OR you’ve cleaned it before and it keeps coming back, then it is signaling to an internal moisture problem and your chimney needs repairing.

White stuff on your chimney is called Efflorescence

Example images shows white salt efflorescence on the side of a homes brick masonry chimney 

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Caution:

This post is for informational purposes. Even if you’re trained in roof safety and already own the appropriate (PPE) Personal Protective Gear, it’s still advised to consult a professional before starting any repairs.

Top 3 Ways to Remove the White Stuff from Your Chimney

  • Power Wash
  • Abrasives
  • Chemicals

1. Power Washing

We get this question a lot:

“Can’t we just power wash it?”  Yes, you can certainly try.

However, spraying efflorescent deposits with a power washer is the least effective way to remove the white stains from your brick and mortar. If you attempt to wash efflorescence off with a light-powered hose, be careful of the high-pressure spray, which can do more damage to the surface.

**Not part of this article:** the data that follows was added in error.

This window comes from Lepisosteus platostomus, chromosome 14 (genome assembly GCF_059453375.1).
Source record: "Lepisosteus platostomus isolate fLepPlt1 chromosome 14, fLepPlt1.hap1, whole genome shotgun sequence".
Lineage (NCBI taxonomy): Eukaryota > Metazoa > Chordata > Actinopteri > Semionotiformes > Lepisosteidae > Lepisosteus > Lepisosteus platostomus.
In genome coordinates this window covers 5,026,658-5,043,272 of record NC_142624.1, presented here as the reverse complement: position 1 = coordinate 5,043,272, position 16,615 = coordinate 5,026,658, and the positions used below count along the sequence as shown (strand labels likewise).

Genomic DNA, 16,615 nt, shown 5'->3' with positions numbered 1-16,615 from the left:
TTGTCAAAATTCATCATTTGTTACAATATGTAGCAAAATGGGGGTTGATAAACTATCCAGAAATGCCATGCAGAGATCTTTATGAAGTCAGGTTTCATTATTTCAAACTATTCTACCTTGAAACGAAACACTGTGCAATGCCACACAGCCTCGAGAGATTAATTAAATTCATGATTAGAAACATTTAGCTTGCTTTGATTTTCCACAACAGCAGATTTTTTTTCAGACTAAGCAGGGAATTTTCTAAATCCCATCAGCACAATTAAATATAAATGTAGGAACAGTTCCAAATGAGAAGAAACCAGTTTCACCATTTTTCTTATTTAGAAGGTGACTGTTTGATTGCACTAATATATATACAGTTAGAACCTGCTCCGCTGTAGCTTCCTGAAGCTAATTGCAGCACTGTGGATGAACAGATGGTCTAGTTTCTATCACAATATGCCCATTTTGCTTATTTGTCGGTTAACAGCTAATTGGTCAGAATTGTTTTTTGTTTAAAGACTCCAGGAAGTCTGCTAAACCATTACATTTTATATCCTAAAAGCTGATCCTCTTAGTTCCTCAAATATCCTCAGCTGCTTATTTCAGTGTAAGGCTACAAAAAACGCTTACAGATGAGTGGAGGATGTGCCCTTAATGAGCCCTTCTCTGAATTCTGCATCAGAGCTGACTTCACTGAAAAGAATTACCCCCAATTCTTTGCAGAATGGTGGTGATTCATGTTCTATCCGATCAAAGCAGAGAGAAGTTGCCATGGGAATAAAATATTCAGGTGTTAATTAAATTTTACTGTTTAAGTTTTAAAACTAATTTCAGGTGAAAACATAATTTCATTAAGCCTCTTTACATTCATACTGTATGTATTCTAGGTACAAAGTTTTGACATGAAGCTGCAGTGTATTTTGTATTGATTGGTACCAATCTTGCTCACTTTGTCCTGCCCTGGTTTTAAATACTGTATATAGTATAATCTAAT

Not to mention using a power washer on the roof is not the best idea! It’s a fall hazard and should be handled only by certified professionals with proper safety gear.

Let's think about it:

If the chimney issue we’re trying to get rid of is caused by water… will adding more water help solve the problem? We think not.

White stuff on your chimney is called Efflorescence

Example image shows other damage that’s started to erode the brick. So removing the efflorescence won’t solve the problem.

2. Using Abrasives